Does the result of this calculation surprise you?  Does it make you happy, sad or mad?  Is this what you had hoped for when you bought the property?  Does this number compare well to comparable properties in your area?  Does this number compare well to comparable properties in attractive markets outside of your area?  Does this number shine compared to other investments you currently have or other opportunities you may for the capital tied up in this property?

We feel that  If you are not achieving 5% - 7% capitalization of your property we recommend reviewing options for improving your situation.

Options to Improve Your Income

If you’ve completed this exercise and are answering negatively to many of these questions, then you may want to consider options to improve your situation.

One such option is completing a 1031 tax-free exchange into commercial and/or multi-family real estate procured and managed by highly experienced professional institutional real estate companies.

A Delaware Statutory Trust (DST) is a trust approved by the IRS as a legal option for replacement property in a 1031 exchange for accredited investors2. The trust is managed by a sponsor that identifies, purchases and supervises the management of properties on behalf of the owners of the trust…owners like those who read this blog.

The types of properties available in DSTs include large apartment complexes, NNN single tenant, senior housing, student housing, self-storage, distribution and/or warehouse facilities, office, retail, etc. etc.

DSTs are only available from licensed financial advisers and are highly regulated securitized products with many rules in place to protect investors.  Among these rules, sponsors cannot change the structure of the deal, financing, fees and other specifics that must be followed.  As you will see in a moment, it is in the best interest of the sponsor to do what is in the best interest of the investors.  You are on the same side of the table as the DST sponsor.

DSTs are meant for those who are not interested in running the property or making the decisions regarding the ultimate disposition of the property.  A DST is meant for those who are ready to turn over that work and decision making to professionals who do this sort of work as their business.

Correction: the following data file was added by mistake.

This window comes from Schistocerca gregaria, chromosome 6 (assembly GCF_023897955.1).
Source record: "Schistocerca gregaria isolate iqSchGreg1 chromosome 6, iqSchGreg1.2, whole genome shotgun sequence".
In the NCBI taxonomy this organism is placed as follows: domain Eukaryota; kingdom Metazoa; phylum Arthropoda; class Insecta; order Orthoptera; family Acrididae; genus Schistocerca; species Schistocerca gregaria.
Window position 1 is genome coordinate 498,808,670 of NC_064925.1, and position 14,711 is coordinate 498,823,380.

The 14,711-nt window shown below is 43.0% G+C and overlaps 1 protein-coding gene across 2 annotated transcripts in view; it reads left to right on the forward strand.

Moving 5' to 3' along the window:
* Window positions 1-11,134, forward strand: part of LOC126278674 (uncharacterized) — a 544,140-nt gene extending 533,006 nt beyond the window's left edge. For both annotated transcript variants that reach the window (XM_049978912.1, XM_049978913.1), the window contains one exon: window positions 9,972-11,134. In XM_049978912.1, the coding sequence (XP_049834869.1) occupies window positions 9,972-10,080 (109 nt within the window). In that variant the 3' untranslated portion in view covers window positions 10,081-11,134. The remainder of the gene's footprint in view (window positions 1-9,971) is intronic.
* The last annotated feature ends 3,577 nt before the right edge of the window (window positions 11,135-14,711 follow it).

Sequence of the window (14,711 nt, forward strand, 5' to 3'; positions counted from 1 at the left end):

As you might expect, DSTs have all the same risks associated with them as owning real estate.  Amongst them are interest rates, vacancy, natural disasters, etc.

DSTs Can Enable Real Estate Diversification

As a CFP®, I’m constantly reminding people of the importance of diversification of their portfolio.  This is not any different when it comes to owning real estate.  When we see that clients own the same type of real estate in the same geographic region, we may get concerned.  When we see client own only one very large property as a significant part of their overall assets, we get concerned.

Many DSTs have several properties in multiple geographic locations.  This provides a tremendous amount of diversification3.

Quite often we can invest the proceeds of a 1031 exchange into multiple DSTs.  The result of this is diversifying a client into multiple property types in multiple geographic locations.

Diversification in real estate is just as important as diversification in stocks and bond investments.

Continued Exchanges

We want clients to think of their DST investments as at least 5 – 7 year investments.  Some projects will go full cycle sooner and some later, but generally this is what we expect.

Once a project goes full cycle and is sold you will have many options for your proceeds from this investment.  You can look to do another exchange into a DST with this sponsor or another sponsor.  This is something the sponsors are keenly aware of and are therefore on the same side of the table as you.  They want you to be happy so you will continue to work with them.  They want you to tell all your friends, family and colleagues about your experience.

You can also decide to do a 1031 exchange on your own or you may even decide to take the proceeds and pay the tax.

Should you pass away while invested in a DST, the step up in basis and transfer of ownership will occur just as in any other real estate ownership.

How Eckhoff Can Help

At our firm, our CFP® and CPA professionals can help you complete a proper evaluation of your real estate portfolio to ascertain if your current situation is what you want and expect from your investment.

Additionally, we can help you review your options for a DST investment by working with the top DST sponsors in the country.  We create and recommend portfolios and evaluate the income and tax ramification of such a transaction.

Finally, we help you understand how this potential change will impact your overall financial plan and wealth management for you and your family.

I hope this post helps put some perspective on how to evaluate your current investment real estate and some options for how you can improve your current situation.  Of course, there are many considerations and risks involved, many of which go beyond the scope of this writing.  Most of the risk in owning real estate applies to DSTs including, but not limited to, interest rates, vacancy and inflation. You will find DSTs are very transparent and professionally sold and managed in order to provide the investor with all the information they need to make informed decisions.

 

1California Association of Realtors California Housing Market Update, June 2018 https://www.car.org/marketdata/data/countysalesactivity

1What it means to be an accredited investor: https://www.sec.gov/files/ib_accreditedinvestors.pdf 

2Diversification does not assure or guarantee better performance and cannot eliminate the risk of investment loss.